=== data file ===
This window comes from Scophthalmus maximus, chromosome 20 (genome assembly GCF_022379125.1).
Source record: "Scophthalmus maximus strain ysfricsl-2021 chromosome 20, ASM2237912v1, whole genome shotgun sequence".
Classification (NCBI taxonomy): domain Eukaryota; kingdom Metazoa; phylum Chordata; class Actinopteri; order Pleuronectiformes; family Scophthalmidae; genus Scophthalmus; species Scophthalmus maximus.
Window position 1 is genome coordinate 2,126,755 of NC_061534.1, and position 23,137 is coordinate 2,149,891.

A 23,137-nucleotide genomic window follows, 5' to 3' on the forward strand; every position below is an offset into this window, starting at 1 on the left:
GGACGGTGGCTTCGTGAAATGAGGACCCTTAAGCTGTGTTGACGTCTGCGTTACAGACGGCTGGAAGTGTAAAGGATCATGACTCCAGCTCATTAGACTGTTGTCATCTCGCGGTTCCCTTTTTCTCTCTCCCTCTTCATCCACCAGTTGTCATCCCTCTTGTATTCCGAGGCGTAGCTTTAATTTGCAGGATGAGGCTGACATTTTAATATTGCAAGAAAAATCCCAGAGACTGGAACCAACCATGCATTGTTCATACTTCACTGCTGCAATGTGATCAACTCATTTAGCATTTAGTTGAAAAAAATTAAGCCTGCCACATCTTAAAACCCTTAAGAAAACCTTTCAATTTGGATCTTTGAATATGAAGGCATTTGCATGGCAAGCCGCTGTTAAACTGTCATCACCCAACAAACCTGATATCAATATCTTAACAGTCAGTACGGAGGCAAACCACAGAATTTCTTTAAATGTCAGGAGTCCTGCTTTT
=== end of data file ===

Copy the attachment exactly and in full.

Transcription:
This window comes from Scophthalmus maximus, chromosome 20 (genome assembly GCF_022379125.1).
Source record: "Scophthalmus maximus strain ysfricsl-2021 chromosome 20, ASM2237912v1, whole genome shotgun sequence".
Classification (NCBI taxonomy): domain Eukaryota; kingdom Metazoa; phylum Chordata; class Actinopteri; order Pleuronectiformes; family Scophthalmidae; genus Scophthalmus; species Scophthalmus maximus.
Window position 1 is genome coordinate 2,126,755 of NC_061534.1, and position 23,137 is coordinate 2,149,891.

A 23,137-nucleotide genomic window follows, 5' to 3' on the forward strand; every position below is an offset into this window, starting at 1 on the left:
GGACGGTGGCTTCGTGAAATGAGGACCCTTAAGCTGTGTTGACGTCTGCGTTACAGACGGCTGGAAGTGTAAAGGATCATGACTCCAGCTCATTAGACTGTTGTCATCTCGCGGTTCCCTTTTTCTCTCTCCCTCTTCATCCACCAGTTGTCATCCCTCTTGTATTCCGAGGCGTAGCTTTAATTTGCAGGATGAGGCTGACATTTTAATATTGCAAGAAAAATCCCAGAGACTGGAACCAACCATGCATTGTTCATACTTCACTGCTGCAATGTGATCAACTCATTTAGCATTTAGTTGAAAAAAATTAAGCCTGCCACATCTTAAAACCCTTAAGAAAACCTTTCAATTTGGATCTTTGAATATGAAGGCATTTGCATGGCAAGCCGCTGTTAAACTGTCATCACCCAACAAACCTGATATCAATATCTTAACAGTCAGTACGGAGGCAAACCACAGAATTTCTTTAAATGTCAGGAGTCCTGCTTTT